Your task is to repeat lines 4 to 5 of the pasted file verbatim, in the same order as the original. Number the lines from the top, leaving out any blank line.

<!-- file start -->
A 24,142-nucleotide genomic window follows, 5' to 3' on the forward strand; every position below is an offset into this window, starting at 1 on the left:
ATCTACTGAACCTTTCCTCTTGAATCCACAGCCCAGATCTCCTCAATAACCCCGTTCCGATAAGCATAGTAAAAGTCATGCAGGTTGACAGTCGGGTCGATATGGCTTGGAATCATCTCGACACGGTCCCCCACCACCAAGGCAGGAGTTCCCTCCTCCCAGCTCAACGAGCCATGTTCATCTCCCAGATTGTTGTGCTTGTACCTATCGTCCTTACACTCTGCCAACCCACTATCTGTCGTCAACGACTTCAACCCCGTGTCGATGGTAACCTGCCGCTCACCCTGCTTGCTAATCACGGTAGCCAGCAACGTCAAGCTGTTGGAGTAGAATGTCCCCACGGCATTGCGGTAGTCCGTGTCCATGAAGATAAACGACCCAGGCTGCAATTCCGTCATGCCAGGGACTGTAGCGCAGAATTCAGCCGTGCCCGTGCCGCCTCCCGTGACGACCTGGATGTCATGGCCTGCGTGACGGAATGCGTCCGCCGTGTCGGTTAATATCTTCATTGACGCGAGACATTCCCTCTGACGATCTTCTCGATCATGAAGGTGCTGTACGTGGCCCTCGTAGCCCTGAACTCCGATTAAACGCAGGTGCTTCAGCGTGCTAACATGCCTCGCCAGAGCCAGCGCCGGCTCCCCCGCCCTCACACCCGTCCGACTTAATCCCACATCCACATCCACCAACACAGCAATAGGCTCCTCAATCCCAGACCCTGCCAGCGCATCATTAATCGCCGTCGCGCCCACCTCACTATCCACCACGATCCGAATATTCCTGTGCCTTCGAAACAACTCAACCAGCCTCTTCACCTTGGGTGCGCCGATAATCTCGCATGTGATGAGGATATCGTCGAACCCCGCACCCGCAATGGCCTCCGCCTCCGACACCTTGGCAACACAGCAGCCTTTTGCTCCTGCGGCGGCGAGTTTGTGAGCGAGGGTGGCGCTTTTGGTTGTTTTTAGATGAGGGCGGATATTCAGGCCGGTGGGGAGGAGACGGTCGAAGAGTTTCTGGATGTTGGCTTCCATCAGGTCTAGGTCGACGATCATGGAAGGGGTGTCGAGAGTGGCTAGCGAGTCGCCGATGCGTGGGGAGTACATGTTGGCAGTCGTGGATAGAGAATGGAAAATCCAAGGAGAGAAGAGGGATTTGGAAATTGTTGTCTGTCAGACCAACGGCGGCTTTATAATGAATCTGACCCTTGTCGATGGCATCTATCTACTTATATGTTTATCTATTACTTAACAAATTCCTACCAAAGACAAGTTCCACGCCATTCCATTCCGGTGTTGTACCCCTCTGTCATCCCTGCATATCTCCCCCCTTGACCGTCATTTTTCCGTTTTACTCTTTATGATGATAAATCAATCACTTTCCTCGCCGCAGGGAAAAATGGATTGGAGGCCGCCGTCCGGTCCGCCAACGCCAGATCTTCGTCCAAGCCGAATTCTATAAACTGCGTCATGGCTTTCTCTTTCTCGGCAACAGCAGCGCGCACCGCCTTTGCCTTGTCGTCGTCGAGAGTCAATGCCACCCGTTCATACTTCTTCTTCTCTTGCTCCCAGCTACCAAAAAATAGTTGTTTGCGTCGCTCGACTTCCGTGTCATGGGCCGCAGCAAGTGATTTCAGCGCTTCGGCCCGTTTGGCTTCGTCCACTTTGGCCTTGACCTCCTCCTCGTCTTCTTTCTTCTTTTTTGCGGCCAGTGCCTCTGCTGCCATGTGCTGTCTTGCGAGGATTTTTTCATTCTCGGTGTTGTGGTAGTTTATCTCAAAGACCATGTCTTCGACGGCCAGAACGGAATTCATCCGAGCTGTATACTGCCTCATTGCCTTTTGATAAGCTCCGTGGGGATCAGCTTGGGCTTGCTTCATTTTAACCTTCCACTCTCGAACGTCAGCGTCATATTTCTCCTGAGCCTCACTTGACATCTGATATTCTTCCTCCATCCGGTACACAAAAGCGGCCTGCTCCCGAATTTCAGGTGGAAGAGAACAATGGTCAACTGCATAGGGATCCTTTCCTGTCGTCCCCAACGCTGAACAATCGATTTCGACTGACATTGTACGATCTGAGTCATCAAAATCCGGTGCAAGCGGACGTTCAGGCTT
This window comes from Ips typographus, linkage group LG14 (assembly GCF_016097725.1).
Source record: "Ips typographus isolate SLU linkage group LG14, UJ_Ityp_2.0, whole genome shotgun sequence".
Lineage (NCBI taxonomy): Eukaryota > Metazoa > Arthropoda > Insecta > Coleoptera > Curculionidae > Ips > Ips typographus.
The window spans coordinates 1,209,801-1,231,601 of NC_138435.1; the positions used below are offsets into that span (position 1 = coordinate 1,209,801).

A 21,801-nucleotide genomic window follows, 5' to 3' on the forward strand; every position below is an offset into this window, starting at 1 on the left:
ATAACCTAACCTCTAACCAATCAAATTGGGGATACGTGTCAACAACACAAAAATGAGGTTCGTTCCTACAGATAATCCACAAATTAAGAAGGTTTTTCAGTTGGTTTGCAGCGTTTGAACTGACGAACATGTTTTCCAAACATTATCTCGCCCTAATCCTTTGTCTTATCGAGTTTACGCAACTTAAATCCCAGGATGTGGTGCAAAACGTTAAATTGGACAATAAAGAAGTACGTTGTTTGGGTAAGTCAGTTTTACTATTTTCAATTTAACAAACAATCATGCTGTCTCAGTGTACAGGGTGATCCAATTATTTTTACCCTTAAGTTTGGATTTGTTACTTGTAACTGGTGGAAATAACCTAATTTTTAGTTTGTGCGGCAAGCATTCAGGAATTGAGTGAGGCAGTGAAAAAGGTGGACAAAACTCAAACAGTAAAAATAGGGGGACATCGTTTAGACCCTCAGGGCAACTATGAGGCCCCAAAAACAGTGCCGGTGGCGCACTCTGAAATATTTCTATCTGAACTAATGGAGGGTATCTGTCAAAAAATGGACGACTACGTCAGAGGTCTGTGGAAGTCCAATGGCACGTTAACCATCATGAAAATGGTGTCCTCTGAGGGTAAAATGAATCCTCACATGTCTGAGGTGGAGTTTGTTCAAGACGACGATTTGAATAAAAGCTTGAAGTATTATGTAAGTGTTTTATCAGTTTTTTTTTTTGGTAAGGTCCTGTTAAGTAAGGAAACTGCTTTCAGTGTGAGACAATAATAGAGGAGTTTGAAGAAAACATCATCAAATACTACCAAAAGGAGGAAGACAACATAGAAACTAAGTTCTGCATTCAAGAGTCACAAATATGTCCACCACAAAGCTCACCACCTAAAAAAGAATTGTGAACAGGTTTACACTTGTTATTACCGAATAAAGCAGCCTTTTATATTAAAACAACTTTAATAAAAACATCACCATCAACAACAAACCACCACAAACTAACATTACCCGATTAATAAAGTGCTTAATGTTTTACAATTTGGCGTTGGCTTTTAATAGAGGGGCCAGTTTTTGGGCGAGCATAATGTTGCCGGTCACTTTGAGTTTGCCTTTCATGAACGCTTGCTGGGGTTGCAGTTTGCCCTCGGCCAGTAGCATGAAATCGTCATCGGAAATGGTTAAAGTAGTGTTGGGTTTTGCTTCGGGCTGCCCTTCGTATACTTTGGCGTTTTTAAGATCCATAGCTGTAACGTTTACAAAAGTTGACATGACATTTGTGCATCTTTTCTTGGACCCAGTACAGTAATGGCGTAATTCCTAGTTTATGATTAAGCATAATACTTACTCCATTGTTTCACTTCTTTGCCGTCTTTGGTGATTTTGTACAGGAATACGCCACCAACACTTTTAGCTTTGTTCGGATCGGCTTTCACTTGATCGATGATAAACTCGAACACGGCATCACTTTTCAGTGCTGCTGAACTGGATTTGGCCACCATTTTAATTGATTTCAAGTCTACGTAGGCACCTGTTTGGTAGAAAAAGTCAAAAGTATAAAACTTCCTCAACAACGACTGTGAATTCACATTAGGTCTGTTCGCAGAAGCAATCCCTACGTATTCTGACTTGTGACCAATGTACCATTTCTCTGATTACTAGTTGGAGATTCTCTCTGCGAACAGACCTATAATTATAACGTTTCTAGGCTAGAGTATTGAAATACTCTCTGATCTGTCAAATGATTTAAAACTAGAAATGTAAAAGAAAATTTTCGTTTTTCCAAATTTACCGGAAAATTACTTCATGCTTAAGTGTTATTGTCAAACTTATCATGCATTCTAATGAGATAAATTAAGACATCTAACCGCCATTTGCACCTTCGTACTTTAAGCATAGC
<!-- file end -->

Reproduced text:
Source record: "Ips typographus isolate SLU linkage group LG14, UJ_Ityp_2.0, whole genome shotgun sequence".
Lineage (NCBI taxonomy): Eukaryota > Metazoa > Arthropoda > Insecta > Coleoptera > Curculionidae > Ips > Ips typographus.